I learned that embracing your interests, even if they are not necessarily traditional, will take you farther.
Katie Houston was very worried about taking Organic Chemistry. It was her first semester at Juniata College and she knew it would be a really tough course. She went to talk with her advisor about it, but feared he would tell her it was “a must” if she was really going to pursue a biochemistry program of emphasis (we call them “POEs” at Juniata, but we’ll get to that later). To her surprise, though, he said to her: “You don’t need to take it right away -- what else are you really interested in?”
Katie had been involved in drama club and theatre since the fifth grade, and so she volunteered that she’d love to take an acting class, though in truth, it felt to her, at the time, frivolous to take a course just for the love of it: “I felt it was irresponsible because it was outside of my intended field of study, but my advisor assured me it would be just fine.”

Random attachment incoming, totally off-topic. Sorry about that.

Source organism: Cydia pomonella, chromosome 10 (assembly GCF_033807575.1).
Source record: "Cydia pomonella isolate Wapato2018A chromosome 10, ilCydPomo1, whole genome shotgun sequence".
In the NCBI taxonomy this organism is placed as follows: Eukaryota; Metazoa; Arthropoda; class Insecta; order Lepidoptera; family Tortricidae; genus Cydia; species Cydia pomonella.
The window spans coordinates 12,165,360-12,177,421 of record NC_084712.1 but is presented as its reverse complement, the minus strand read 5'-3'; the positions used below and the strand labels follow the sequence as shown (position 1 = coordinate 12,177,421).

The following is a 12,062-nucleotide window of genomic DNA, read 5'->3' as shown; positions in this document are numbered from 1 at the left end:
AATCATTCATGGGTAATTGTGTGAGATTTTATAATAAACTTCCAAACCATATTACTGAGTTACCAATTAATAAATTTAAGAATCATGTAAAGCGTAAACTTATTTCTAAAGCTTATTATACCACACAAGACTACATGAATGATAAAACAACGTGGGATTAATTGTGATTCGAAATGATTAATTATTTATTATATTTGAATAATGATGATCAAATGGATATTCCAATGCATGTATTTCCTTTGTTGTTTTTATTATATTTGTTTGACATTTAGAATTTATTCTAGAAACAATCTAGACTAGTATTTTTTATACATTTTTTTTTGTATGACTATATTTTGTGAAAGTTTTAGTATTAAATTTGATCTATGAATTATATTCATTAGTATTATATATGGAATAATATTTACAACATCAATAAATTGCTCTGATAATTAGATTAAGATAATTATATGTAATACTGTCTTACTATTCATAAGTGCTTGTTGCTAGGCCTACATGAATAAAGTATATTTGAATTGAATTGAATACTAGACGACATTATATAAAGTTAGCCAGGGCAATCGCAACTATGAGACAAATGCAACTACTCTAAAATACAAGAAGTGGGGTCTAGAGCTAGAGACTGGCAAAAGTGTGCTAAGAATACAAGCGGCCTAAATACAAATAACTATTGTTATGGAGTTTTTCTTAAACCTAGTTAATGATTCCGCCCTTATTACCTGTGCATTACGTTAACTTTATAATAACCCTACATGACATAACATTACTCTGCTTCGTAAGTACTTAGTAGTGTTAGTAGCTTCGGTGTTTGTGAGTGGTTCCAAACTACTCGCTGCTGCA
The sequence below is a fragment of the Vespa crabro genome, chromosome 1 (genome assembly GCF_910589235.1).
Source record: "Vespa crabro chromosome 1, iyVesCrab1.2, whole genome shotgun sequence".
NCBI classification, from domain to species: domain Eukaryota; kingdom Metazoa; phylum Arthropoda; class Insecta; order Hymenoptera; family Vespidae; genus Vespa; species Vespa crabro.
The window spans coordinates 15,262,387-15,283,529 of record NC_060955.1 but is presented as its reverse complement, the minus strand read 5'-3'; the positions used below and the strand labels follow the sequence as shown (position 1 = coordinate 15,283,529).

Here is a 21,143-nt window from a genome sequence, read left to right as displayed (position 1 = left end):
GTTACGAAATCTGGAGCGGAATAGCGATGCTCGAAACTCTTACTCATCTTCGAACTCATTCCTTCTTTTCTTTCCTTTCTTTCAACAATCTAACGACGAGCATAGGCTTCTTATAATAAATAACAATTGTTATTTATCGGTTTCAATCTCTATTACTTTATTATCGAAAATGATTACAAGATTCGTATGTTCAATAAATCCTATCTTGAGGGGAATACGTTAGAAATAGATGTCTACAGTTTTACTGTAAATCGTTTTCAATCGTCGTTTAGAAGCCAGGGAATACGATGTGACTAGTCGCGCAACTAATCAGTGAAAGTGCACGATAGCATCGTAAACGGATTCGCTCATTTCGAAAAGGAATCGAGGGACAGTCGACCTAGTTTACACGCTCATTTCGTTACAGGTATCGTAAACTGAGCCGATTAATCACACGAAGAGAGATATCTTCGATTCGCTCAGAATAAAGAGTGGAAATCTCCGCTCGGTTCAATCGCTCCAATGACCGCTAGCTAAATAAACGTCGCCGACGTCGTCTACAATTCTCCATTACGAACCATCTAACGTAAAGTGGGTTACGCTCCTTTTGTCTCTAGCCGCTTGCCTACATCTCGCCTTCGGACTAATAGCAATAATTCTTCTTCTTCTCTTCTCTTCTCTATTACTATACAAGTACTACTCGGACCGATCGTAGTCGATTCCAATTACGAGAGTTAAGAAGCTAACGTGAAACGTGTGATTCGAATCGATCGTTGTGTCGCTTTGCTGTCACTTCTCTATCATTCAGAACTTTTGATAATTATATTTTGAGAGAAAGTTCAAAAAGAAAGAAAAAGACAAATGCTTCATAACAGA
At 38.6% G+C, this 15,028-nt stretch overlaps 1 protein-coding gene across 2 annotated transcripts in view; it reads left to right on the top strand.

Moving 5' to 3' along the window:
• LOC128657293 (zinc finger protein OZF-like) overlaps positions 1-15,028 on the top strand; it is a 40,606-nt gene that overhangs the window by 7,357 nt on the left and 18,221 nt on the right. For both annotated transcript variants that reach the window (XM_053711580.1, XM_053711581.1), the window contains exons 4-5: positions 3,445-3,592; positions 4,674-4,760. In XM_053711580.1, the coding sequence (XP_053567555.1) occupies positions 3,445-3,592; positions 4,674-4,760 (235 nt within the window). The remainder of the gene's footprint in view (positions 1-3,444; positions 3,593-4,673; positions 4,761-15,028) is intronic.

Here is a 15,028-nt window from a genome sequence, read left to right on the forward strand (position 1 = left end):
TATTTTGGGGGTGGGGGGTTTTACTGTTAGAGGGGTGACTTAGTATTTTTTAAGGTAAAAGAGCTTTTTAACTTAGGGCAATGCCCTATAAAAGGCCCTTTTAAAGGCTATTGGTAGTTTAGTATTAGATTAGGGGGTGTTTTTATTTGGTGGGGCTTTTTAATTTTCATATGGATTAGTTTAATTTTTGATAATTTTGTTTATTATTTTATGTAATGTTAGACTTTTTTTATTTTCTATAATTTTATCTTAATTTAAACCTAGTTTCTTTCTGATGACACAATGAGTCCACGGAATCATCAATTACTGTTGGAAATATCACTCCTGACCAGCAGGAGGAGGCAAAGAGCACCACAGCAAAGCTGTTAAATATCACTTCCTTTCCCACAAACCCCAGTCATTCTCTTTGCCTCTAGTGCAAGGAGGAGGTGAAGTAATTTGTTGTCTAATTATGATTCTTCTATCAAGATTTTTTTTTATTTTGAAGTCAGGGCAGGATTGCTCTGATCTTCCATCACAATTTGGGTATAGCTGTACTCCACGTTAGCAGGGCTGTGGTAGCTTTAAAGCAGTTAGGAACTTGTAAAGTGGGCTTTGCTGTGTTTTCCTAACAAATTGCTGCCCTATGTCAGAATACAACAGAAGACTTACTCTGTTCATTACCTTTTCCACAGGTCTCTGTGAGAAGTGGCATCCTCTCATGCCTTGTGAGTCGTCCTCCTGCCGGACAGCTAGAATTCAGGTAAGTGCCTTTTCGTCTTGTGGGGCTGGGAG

That one small decision, Katie would later say, “had an immeasurable aftermath.” It gave her the time to think about who she was and what was meaningful to her.
Over the course of her four years at Juniata, working closely with her advisers, she designed for herself an education, still rooted in the sciences, that embraced her love of chemistry, art, and the stage. In France, she took a course on theatre. In London, she analyzed the pigments of 18th century portraits at the Victoria and Albert Museum. Back in the United States, she attended national research conferences. She even helped plant a vineyard in order to study the chemistry of winemaking.
As for that dreaded Organic Chemistry course? Katie took it the very next semester and aced it. It was one of her favorite classes at Juniata, and inspired her to adjust her academic focus to better match her intellectual talents.
She says, “At Juniata, I learned that embracing your interests, even if they are not necessarily traditional, will take you farther.” And indeed, Katie has gone far. She is now a National Science Foundation research fellow at the University of North Carolina at Chapel Hill.